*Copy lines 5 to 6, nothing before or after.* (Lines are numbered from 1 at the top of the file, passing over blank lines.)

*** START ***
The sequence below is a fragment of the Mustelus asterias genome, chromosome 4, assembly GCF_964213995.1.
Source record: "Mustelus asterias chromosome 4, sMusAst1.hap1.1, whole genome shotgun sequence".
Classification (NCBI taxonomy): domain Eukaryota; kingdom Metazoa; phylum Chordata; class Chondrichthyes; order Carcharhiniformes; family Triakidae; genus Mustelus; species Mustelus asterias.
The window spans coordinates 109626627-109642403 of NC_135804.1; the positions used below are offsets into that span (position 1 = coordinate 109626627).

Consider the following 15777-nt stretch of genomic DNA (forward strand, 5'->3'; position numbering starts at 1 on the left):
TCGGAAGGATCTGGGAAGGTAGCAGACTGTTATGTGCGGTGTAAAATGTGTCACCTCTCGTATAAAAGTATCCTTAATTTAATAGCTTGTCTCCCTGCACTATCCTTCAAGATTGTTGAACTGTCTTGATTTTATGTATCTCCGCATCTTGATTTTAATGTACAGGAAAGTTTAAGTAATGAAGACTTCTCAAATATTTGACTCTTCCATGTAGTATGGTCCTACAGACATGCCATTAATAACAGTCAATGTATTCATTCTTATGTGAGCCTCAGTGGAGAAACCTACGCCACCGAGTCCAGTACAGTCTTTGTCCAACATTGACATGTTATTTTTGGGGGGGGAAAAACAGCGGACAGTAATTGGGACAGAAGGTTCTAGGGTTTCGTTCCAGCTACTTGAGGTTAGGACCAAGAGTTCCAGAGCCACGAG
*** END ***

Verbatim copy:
Consider the following 15777-nt stretch of genomic DNA (forward strand, 5'->3'; position numbering starts at 1 on the left):
TCGGAAGGATCTGGGAAGGTAGCAGACTGTTATGTGCGGTGTAAAATGTGTCACCTCTCGTATAAAAGTATCCTTAATTTAATAGCTTGTCTCCCTGCACTATCCTTCAAGATTGTTGAACTGTCTTGATTTTATGTATCTCCGCATCTTGATTTTAATGTACAGGAAAGTTTAAGTAATGAAGACTTCTCAAATATTTGACTCTTCCATGTAGTATGGTCCTACAGACATGCCATTAATAACAGTCAATGTATTCATTCTTATGTGAGCCTCAGTGGAGAAACCTACGCCACCGAGTCCAGTACAGTCTTTGTCCAACATTGACATGTTATTTTTGGGGGGGGAAAAACAGCGGACAGTAATTGGGACAGAAGGTTCTAGGGTTTCGTTCCAGCTACTTGAGGTTAGGACCAAGAGTTCCAGAGCCACGAG